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Then Mord left Hauskuld the priest, and had ready a long tale, how that Hauskuld had meant to burn them while they sat at a feast in Whiteness, had not Hogni, Gunnar's son, come by. And as this plan had failed, he set about gathering his men together to slay his brothers as they rode home, but neither Grani, son of Gunnar, nor Gunnar, son of Lambi, had the heart to do it.

And this was done; and when the roof fell down they beheld Gunnar standing on the beam, shooting arrows at his enemies. At this Mord cried once more that the house should be burned, but the rest called shame on him, and then Thorbrand crept up on one side and cut Gunnar's bowstring with his axe. But before he could reach the ground again Gunnar had seized his bill, and driven it through his body.

Thus things went on for many months, and whenever Mord met one of Njal's sons, or Kari, who had married their sister, he had new stories to tell them, till at length their hearts grew hot, and they determined that they would slay Hauskuld, lest perchance he might first slay them. Hauskuld was sowing his corn when his brothers, and with them Mord, Valgard's son, came up to kill him.

"Close in, you cowards!" he yells, "close in and cut them down!" but no man stirs. Then Eric mocks them. "There are but two of us," he says, "will no man try a game with me? Let it not be sung that twenty were overcome of two." Now Ospakar's son Mord hears, and he grows mad with rage. He holds his shield aloft and rushes on. But Gizur the Lawman does not come, for Gizur was a coward.

Set therefore apart whatever you get from each house, and bring it to me. And it was done exactly as Mord commanded, and in fourteen days the women came back, all bearing large bundles. 'Who gave you the most? asked Mord, and one woman answered: 'Hallgerda, the wife of Gunnar; she gave us a cheese cut into great slices. 'I will keep that cheese, said Mord.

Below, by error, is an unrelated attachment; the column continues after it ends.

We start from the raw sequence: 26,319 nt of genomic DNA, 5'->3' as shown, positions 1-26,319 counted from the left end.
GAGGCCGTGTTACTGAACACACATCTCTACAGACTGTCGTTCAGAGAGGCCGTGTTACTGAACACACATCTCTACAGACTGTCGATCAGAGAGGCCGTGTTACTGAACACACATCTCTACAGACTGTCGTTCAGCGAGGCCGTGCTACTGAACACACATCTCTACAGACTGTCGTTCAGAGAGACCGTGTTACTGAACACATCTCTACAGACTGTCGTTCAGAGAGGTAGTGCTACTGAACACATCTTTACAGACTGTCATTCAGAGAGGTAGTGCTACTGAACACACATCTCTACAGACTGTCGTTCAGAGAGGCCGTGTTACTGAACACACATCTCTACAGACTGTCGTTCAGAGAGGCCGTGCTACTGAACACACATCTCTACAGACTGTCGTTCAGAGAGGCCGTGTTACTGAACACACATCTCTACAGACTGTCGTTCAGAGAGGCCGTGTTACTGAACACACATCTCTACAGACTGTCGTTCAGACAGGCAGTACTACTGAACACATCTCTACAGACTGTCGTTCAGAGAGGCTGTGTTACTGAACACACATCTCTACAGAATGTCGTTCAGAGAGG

And he sent for his son Mord and bade him stir up strife between Njal's sons and their brother Hauskuld the priest, for he ever hated Njal, and longed to be avenged on him. So Mord fared to Hauskuld, and told him tales of what his brothers had said of him, but Hauskuld bade him begone, for he would listen to none of his stories.

And Sigurd looked up at the tower, and saw who was there, and stayed with his face raised, motionless for a space. I minded how Mord had stared and cried out when first he saw Havelok, the son of Gunnar, in his war gear. "Biorn! where is Biorn?" cried Sigurd, looking back on the crowd as if he thought he would be there.

Maybe we were two miles out of Grimsby at this time, for one can see far along the level marsh tracks from our tower; and Withelm and Mord and I rode on to him as soon as we saw him, that we might tell him all that had happened, and we rode slowly and talked for half a mile or so.

Berthun would go with him, and Arngeir would bide at home, for we needed one to whom messages might come; and while none would know us now in Denmark, either Arngeir or Mord might be seen, and men would tell Hodulf that the men of Grim had come home, and so perhaps spoil all. Word might go to Denmark from Griffin even yet.

"This is hasty, my princess," Mord said. "Whither are we bound?" "For Grimsby, Mord," I answered quickly. "Are there no more horses to be had?" "Never a one, unless we steal from the king," he answered. The people were crowding out now that they might see the start, and I saw Berthun speak to a man among them who was a stranger to me. And from him he turned directly with a glad face.